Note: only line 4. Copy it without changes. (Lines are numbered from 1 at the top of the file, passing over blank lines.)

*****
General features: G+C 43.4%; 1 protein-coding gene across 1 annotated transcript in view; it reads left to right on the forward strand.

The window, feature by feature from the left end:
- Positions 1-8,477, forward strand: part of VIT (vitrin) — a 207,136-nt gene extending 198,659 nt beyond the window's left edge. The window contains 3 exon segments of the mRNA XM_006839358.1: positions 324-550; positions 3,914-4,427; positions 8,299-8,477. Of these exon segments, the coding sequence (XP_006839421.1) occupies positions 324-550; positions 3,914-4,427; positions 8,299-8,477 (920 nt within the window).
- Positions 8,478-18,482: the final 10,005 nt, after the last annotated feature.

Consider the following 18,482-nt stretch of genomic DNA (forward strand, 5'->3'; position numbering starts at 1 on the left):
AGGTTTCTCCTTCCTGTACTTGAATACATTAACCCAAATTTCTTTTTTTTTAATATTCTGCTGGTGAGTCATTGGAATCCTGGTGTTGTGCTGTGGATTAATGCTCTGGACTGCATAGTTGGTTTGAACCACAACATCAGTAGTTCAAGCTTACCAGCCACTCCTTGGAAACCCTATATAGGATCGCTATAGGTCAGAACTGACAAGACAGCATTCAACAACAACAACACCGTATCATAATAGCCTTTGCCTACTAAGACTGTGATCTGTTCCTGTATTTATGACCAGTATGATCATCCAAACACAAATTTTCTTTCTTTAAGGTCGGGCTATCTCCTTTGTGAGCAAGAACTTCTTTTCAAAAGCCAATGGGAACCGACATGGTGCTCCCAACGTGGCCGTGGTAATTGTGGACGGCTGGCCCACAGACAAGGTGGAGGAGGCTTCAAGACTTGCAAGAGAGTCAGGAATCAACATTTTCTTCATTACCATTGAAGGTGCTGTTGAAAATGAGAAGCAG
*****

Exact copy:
- Positions 8,478-18,482: the final 10,005 nt, after the last annotated feature.